One item that agents and editors expect—or demand—is that the author provides enough about the main character to draw in the reader from the very beginning. They don’t want a detailed description of appearance, education or employment. However, the text should reveal the character’s name, age, sex, major motivations and level of savvy.
The other requirement for submissions is that the novel open with the major character or a close friend on the edge of death—or at least in a volatile conflict that cannot be easily resolved. The beginning must drop readers into action to keep them going forward for pages to uncover how this event will transpire. If the author offers a promising hook, and then retreats into a backstory, that is a bad sign.
Both of these techniques are assumed to engage readers. The reason why authors struggle with beginnings is because building the character and ratcheting up the action in a plot are basically opposite ways of developing a story. It is an extreme challenge to do both at the same time.
if the inciting incident occurs on the first page, the movements and thoughts of the main character focus on the goal of getting out of trouble. There is scarce time for self-reflection on one’s life. Revealing the protagonist so the reader can relate requires internal thoughts, conversations with others, or responses to more normal troubles. It’s a poor tactic to simply dump information about a character’s background, motivations, or level of sophistication in their society. Doing this right consumes precious reading time.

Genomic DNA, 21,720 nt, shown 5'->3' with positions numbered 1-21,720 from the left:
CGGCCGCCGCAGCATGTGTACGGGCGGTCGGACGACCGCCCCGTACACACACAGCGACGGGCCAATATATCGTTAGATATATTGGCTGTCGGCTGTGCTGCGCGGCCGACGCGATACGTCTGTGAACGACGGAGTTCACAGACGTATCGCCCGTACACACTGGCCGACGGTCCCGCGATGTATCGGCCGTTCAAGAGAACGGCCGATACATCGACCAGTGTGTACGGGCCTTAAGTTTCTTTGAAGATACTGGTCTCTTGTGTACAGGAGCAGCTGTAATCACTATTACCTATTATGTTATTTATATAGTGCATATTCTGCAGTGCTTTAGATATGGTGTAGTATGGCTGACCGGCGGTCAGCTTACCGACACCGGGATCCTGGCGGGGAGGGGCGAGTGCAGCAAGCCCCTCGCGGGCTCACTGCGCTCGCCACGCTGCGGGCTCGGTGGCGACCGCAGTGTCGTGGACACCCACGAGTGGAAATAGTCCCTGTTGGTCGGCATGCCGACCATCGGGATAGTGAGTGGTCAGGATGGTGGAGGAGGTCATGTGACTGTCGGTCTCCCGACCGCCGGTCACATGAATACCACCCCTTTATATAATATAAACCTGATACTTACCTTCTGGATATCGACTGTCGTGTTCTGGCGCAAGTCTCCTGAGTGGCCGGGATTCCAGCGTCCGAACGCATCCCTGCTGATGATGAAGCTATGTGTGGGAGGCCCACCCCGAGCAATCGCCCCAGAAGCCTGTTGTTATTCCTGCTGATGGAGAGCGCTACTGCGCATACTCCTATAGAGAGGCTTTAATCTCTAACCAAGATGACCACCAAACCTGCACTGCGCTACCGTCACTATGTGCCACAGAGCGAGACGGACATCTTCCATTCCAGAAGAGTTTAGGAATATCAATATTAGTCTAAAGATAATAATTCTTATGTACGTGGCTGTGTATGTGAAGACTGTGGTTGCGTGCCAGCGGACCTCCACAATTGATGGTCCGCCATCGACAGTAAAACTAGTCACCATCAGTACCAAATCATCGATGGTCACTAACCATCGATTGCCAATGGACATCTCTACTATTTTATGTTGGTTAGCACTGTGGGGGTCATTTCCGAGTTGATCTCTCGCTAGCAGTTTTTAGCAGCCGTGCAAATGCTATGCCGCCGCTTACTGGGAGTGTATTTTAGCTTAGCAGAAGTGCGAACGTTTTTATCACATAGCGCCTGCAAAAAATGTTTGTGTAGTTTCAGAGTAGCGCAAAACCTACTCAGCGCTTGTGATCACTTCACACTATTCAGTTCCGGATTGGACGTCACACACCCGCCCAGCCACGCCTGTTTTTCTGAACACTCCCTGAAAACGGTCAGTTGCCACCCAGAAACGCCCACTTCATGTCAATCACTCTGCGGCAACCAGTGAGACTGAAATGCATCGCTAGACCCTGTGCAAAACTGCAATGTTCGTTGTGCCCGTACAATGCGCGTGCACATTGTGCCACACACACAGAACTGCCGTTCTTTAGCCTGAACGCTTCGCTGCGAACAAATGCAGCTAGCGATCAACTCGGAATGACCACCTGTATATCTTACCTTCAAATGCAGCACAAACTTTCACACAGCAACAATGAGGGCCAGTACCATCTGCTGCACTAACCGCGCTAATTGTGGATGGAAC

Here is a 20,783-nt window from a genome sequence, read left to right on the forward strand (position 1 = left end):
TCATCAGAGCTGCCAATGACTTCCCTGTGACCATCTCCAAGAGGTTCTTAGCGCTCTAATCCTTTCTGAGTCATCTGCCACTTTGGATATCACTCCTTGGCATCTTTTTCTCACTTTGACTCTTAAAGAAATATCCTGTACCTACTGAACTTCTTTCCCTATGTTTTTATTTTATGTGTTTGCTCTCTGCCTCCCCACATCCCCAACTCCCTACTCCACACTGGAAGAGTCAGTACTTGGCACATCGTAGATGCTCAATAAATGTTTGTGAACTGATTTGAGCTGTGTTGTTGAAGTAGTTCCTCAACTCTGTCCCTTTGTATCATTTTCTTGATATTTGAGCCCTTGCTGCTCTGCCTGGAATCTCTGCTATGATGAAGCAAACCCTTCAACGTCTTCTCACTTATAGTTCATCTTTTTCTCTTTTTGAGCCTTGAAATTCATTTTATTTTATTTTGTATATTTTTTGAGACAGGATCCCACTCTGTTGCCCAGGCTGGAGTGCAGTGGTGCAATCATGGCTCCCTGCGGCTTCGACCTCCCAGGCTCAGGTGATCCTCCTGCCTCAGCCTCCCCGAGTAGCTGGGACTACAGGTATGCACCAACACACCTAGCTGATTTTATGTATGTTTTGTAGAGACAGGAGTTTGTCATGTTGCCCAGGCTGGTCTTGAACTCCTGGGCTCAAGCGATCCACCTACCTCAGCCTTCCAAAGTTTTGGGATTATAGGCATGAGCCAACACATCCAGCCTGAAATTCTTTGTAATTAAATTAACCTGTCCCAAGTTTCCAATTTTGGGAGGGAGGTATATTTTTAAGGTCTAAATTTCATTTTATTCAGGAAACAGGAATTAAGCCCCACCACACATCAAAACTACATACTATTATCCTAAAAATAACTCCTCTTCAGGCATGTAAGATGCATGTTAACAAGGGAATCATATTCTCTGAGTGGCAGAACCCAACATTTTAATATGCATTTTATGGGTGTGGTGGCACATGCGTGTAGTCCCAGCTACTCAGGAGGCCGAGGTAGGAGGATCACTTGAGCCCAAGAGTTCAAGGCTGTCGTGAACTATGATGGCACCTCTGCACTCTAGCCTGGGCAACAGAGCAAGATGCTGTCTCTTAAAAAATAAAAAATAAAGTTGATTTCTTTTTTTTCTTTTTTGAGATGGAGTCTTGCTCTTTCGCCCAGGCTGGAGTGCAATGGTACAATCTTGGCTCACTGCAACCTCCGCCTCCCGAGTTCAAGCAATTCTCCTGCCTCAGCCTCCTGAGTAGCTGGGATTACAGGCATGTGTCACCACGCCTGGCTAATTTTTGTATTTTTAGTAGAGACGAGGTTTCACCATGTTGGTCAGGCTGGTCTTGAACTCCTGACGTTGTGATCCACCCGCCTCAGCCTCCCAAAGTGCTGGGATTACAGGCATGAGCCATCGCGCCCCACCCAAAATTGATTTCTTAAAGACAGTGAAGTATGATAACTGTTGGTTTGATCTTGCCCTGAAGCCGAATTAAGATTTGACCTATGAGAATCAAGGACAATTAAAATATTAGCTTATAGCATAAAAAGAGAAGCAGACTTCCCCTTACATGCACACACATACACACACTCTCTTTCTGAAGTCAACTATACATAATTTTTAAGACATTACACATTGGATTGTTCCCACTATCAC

I have often experienced this conflict of expectation. In an attempt to show readers the inside of an adolescent named Maria, I included interior thoughts in which she considered what her younger sister was likely to think. A reviewer dismissed this with, “That’s not normal in a teenager!” Another person wanted to dump this young adult protagonist into immediate danger, but then questioned why her mother sent her outside to check on her younger brother when she heard gun shots.
Neither of these people obtained much understanding of Maria from the basic information about her. Of course, she is not a normal American teenager, her Hispanic roots collide with expectations of living in an southern American town. She takes her responsibility seriously as the “little mama” in her family. However, there is little time to follow this character around to demonstrate who she is, if I must grab reader’s attention by introducing danger immediately. For the person who is unfamiliar with Maria’s culture, her actions will not seem to make sense.
So, what is to be done? Often the author is stuck with listing the character’s name, age, sex and major identifying traits within the first page while launching the action. There is no time for showing; I have to tell. At least, I should choose unique words and poetic phrases, so that this telling seems somewhat intriguing. Or, I could be brave and go against the current. I might spend delicious time to unfold my main character so that the reader has a deeper level of involvement as the threat looms on the horizon. Most often, I choose the second path.